The statement that there's nothing in the area to move into the slot is fairly useful in this discussion. If the tripping causes the carriage to zero, you know there should be something to move into the slot.

  8. #8
    Super Moderator curious aardvark's Avatar
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    what he said :-)

    I have to say, give me a cheap physical switch endstop over an optical any day.

    My k40 laser has optical endstops. And even with a metal piece going into the slot - it didn't work till i'd bent the metal so that it was exactly in the middle of the slot.

    But for some reason they are considered to be superior to normal endstops. Go figure.

    And for gods sake: cheer up !

    You got a helluva printer at a bargain price and amazon even gave you free money into the bargain !

    What's a couple tiny little niggles ?
    Sheesh - you do know that electronics are effected by excess negativity. It's all down to the quantums doncha know :-)

    So cheer up and start beaming happy thought at the poor beast.

  9. #9
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    My 3 color mixing printer has used optical endstops since it creation in 2016. I print flags for them to mount to the extruder and to the heated bed and adjust where home position is by the length and size of flag I print. It is incredibly reliable and I have never had a moments trouble with this setup even with the cheapest optical sensors I could find. Because it is optical, it is touchless, or rather it never takes wear so in theory it will stay in the exact condition it was in when you installed it always and forever. Here is my X endstop setup. You can clearly see when the extruder homes the flag will enter the optical endstop on the X motor housing.. I didn't see a flag anywhere in any of your pictures.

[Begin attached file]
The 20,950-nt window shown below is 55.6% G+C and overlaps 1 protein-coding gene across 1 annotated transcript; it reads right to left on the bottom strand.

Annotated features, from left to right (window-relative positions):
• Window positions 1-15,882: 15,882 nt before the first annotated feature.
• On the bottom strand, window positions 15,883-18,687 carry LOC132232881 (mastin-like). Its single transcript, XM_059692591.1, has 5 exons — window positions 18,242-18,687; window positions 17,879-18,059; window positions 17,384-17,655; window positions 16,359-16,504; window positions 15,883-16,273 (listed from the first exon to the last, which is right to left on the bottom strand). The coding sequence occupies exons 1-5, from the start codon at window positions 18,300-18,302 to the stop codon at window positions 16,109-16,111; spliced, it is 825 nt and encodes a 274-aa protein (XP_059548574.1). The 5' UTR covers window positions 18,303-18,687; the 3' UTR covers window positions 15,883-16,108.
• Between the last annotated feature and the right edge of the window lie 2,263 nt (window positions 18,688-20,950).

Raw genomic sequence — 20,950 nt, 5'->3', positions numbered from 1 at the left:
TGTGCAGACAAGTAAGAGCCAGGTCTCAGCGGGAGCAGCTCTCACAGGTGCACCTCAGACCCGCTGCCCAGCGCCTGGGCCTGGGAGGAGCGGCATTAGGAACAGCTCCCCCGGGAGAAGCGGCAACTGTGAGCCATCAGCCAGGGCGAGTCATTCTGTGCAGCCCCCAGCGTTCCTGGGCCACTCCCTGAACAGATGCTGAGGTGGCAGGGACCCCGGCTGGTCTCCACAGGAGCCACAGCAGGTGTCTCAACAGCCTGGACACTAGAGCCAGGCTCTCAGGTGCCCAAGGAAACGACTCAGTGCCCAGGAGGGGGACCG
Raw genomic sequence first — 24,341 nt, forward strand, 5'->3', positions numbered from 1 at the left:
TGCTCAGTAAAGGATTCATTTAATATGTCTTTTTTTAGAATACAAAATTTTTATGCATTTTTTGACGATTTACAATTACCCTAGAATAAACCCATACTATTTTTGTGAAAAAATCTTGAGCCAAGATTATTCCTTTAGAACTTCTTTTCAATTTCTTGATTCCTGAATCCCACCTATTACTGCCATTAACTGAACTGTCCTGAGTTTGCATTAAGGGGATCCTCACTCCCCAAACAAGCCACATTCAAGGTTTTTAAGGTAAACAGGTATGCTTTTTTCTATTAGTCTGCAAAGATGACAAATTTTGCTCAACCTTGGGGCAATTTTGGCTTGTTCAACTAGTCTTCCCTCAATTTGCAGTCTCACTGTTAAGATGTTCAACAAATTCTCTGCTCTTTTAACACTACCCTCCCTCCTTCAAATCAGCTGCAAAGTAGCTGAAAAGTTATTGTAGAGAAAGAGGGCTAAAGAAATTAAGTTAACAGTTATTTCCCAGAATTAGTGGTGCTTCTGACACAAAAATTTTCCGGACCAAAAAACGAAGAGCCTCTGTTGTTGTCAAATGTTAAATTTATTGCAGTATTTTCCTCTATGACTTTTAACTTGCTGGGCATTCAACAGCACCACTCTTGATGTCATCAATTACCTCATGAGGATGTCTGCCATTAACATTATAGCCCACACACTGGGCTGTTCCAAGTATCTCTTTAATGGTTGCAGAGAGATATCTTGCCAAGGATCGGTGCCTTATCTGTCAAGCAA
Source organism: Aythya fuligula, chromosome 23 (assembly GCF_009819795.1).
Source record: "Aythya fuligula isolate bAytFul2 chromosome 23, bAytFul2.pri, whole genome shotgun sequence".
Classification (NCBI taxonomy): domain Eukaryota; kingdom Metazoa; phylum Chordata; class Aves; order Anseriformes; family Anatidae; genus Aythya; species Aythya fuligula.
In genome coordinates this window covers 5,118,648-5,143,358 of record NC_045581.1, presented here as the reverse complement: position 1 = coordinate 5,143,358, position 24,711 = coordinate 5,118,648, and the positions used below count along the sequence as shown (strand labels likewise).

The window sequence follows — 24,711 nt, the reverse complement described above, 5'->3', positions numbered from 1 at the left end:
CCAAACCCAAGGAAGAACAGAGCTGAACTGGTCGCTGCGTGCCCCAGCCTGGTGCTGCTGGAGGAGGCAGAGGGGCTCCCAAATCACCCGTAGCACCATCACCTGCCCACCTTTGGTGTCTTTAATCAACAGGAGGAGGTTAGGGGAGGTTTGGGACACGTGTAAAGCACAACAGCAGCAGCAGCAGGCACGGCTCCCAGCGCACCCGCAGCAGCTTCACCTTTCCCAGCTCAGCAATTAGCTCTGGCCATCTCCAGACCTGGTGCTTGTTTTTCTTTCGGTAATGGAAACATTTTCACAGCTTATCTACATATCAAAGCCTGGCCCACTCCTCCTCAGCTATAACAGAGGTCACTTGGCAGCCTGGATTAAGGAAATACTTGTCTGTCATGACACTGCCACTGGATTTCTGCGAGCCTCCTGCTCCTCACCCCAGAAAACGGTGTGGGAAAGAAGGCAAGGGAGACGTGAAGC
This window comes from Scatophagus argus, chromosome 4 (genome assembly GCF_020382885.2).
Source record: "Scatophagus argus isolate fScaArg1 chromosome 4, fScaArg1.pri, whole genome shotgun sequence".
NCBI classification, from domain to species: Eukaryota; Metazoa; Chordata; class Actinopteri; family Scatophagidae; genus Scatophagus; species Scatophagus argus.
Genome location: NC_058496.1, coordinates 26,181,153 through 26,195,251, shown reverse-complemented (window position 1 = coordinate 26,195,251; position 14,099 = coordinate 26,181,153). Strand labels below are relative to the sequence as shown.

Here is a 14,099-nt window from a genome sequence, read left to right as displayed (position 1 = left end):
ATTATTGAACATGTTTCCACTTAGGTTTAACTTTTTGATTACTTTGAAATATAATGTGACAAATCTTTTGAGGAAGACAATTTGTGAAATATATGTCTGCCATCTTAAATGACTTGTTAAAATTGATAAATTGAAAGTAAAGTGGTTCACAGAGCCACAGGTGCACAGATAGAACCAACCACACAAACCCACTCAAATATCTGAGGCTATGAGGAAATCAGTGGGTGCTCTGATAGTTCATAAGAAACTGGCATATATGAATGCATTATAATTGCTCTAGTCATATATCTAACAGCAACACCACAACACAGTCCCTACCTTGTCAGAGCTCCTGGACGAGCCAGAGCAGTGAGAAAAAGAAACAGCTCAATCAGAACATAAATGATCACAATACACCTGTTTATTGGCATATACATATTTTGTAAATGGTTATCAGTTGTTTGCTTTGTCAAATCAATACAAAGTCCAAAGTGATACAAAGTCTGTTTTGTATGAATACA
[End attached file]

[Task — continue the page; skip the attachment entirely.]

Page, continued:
10. #10
    Quote Originally Posted by fred_dot_u View Post
    The general shape of the EE-SX6 is consistent with an IR detection module. Consider to move the extruder assembly as far away as possible, then power up. As the mechanism begins to move, insert a piece of plastic or paper into the slot to trip the sensor.

    The statement that there's nothing in the area to move into the slot is fairly useful in this discussion. If the tripping causes the carriage to zero, you know there should be something to move into the slot.
    Thank you!

    It seems that I spoke too soon.

    The small black tab barely visible on the lower outside of the extruder in the second picture now triggers the e2 limit switch on the right when homing by moving directly into the indicated slot.

    Nothing seems to be able to get the e1 limit switch on the left to trigger however. is it safe to assume a high chance of successful repair simply by replacing the limit switch on that side?

    I found the optical limit switch on the tenlog web site and ordered 2 of them for a total of $17 with shipping.
    Last edited by minneapolis-matt; 05-05-2021 at 06:42 PM.